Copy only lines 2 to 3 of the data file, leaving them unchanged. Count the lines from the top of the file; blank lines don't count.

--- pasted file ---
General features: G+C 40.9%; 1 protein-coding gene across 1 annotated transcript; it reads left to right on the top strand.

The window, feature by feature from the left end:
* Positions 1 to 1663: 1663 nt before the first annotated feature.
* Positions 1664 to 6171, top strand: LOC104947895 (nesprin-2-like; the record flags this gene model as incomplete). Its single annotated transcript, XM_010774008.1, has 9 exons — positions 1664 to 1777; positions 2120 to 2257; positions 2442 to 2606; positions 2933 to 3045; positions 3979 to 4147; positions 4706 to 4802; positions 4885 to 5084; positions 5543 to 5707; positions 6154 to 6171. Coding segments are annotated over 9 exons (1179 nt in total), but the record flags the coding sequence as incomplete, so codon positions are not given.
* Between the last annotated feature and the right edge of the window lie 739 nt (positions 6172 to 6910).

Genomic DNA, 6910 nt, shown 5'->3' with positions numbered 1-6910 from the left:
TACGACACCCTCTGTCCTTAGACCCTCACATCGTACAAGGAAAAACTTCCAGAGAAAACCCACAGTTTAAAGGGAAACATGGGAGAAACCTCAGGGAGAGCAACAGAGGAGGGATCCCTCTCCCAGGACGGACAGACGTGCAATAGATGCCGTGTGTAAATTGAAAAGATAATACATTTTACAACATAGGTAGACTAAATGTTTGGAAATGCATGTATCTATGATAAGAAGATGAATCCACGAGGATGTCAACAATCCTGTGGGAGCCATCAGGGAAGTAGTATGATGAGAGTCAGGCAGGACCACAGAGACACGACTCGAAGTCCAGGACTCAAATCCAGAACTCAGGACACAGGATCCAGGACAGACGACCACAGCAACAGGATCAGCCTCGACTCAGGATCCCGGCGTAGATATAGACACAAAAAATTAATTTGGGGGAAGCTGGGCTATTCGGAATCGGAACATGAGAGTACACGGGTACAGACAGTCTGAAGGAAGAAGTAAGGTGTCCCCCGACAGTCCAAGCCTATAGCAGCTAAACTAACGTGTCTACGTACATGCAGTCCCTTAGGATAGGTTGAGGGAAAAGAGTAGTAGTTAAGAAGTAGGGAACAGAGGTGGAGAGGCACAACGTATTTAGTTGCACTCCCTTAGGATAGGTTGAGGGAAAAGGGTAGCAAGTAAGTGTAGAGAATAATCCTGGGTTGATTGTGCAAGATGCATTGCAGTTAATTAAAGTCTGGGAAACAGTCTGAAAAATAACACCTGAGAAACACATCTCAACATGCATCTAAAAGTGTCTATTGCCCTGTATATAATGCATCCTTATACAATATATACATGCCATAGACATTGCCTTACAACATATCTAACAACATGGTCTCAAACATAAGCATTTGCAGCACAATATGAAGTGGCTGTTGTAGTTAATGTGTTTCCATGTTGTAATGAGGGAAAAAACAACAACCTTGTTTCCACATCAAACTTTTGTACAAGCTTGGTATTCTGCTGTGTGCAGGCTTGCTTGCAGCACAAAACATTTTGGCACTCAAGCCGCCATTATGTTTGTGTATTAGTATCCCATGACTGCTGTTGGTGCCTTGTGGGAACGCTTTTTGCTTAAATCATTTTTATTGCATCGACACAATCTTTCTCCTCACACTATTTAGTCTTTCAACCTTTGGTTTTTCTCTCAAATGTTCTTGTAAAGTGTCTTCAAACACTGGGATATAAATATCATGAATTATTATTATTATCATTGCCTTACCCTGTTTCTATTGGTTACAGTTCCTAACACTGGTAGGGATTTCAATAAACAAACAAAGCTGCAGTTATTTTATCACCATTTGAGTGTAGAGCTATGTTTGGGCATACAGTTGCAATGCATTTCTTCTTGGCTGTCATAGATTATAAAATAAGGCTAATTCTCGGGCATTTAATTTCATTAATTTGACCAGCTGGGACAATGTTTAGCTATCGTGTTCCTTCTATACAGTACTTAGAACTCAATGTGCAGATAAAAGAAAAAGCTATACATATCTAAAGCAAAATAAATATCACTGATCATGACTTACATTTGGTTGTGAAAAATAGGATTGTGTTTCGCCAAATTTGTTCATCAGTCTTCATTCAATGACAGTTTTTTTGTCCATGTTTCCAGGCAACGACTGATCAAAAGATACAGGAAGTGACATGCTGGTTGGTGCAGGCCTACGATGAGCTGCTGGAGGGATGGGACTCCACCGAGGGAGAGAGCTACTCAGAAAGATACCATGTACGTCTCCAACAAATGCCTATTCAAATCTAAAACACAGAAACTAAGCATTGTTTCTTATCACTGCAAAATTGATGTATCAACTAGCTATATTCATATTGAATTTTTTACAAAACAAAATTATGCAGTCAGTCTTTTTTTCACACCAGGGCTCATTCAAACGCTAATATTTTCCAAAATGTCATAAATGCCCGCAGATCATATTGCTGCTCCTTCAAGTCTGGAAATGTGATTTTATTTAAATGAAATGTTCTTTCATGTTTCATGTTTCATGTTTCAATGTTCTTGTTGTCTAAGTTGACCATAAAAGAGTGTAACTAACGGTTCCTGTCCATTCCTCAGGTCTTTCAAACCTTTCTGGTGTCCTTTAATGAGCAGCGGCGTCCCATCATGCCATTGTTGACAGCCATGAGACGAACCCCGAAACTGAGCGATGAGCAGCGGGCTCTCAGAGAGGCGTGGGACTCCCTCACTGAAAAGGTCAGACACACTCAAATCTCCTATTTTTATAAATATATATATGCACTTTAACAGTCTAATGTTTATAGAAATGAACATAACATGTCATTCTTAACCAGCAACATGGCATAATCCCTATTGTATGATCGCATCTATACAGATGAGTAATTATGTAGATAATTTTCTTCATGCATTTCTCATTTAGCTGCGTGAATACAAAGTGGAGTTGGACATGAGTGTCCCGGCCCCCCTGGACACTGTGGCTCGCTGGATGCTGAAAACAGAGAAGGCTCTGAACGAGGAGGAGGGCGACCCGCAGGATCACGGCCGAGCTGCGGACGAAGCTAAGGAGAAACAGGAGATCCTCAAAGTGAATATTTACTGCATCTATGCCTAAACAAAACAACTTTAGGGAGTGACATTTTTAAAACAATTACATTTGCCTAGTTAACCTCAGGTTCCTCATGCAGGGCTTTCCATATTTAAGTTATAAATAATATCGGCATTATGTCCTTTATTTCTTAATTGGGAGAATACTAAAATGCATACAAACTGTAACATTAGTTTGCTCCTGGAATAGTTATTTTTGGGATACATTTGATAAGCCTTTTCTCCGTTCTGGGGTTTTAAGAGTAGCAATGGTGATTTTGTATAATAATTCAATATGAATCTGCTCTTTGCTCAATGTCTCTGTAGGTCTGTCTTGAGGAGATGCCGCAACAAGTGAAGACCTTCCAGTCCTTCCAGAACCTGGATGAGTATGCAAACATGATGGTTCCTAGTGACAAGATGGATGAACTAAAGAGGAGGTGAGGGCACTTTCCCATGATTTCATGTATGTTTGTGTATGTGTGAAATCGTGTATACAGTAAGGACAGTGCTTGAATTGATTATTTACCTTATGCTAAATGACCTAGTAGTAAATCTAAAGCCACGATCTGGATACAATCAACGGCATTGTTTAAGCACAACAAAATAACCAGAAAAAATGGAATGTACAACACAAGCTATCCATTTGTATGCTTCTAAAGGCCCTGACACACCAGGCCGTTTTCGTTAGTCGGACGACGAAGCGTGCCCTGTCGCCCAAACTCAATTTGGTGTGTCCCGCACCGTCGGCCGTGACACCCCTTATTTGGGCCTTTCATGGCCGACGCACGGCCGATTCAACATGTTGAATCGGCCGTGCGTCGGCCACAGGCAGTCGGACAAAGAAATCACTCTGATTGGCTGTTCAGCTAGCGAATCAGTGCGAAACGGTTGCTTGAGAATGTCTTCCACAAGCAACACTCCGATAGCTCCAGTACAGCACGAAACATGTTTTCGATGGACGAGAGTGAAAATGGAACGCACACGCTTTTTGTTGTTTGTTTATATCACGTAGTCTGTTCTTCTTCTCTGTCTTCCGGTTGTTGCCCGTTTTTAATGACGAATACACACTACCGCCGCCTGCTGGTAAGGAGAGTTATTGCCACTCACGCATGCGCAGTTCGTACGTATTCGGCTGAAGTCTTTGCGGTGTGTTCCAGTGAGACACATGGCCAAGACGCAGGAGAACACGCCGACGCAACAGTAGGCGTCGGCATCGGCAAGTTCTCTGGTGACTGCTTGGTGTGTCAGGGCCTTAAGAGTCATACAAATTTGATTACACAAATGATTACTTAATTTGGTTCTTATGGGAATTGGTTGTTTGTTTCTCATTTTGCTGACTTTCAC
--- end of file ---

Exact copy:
The window, feature by feature from the left end:
* Positions 1 to 1663: 1663 nt before the first annotated feature.